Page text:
March has been designated as brain injury awareness month, and the Brain Injury Association of America's message for its 2013 awareness campaign is "Brain Injuries do not discriminate."
A TBI is caused by a bump, blow or jolt to the head or a penetrating head injury that disrupts the normal function of the brain. A TBI can range in severity from "mild" to "severe". The majority of TBI's that occur each are concussions.
The association reports the following facts:
- 1.7 million people, including 475,000 children, sustain a traumatic brain injury (TBI) in this country every year. Of those who sustain a TBI, 52,000 die, 275,000 will require hospitalization and 1.3 million will be treated and released from an emergency room.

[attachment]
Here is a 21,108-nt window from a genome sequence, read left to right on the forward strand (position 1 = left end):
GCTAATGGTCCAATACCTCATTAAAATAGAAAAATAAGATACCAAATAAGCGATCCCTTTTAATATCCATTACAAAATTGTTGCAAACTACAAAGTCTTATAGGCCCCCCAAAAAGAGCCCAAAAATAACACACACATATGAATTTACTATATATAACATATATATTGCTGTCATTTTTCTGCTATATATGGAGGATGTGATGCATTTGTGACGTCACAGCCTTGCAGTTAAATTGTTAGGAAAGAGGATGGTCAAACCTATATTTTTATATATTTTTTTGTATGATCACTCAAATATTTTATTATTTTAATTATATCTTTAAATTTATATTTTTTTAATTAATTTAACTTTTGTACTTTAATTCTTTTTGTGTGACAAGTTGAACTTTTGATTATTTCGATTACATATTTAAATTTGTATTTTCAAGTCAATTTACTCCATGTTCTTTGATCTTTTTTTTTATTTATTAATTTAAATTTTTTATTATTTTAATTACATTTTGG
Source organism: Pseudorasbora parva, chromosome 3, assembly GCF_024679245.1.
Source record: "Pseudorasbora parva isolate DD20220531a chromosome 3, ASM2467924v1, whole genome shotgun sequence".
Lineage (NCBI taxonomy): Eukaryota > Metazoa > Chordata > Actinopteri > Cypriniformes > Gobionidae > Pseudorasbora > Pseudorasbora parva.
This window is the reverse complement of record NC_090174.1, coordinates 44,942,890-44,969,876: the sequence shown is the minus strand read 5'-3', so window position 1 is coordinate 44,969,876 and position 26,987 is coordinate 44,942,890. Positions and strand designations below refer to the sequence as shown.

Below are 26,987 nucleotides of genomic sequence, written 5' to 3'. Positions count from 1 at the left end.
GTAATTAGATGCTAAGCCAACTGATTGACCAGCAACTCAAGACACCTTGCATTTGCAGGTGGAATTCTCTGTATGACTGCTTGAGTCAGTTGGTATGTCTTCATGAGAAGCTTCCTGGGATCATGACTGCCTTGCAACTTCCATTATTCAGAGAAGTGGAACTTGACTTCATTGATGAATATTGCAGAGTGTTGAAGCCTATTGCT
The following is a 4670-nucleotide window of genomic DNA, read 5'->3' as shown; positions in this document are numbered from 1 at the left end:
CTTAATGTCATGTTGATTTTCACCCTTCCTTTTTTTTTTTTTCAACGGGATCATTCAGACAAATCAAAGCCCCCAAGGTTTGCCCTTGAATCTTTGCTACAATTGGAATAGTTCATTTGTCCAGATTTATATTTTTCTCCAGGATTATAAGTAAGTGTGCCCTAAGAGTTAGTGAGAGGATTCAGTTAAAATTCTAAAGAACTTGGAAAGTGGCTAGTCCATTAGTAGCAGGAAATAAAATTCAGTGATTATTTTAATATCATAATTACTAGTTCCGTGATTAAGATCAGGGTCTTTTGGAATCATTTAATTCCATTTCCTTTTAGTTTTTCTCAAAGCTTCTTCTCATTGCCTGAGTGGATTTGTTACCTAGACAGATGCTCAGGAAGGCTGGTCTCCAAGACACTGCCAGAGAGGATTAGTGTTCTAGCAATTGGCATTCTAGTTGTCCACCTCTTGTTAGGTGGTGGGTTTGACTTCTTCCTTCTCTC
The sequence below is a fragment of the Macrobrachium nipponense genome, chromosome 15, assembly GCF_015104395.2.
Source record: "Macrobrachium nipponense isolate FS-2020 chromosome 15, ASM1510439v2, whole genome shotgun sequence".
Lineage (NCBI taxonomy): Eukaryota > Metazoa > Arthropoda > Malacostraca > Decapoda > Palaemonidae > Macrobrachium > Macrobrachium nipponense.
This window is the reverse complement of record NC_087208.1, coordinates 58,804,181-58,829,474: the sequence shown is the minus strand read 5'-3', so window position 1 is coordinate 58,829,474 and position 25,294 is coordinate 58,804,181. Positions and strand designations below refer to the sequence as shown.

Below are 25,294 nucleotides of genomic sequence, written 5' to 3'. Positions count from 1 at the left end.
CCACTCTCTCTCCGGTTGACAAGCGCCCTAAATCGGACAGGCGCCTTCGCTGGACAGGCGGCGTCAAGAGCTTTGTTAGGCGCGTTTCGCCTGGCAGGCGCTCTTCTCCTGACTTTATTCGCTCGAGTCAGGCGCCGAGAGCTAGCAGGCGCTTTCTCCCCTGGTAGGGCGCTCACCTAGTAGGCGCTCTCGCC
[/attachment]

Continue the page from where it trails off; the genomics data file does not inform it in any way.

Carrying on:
- TBI contributes to one-third of all injury-related deaths in the U.S. each year.
- 3.1 million people live with lifelong disability as a result of TBI.
- The Centers for Disease Control and Prevention estimate that TBI costs this country $76.3 billion each year in direct medical costs and indirect costs.
- Causes of TBI include falls (35 percent), car crashes (17 percent), work place accidents (16 percent), and assaults (10 percent).
According to the Brain Injury Association of America, for many Americans a TBI is the start of a lifelong neurological disability, which is often misdiagnosed and misunderstood. When a TBI is sustained, immediate access to specialized trauma care, followed by specialized rehabilitation and lifelong disease management are some of the elements needed to restore and maintain an individual's quality of life.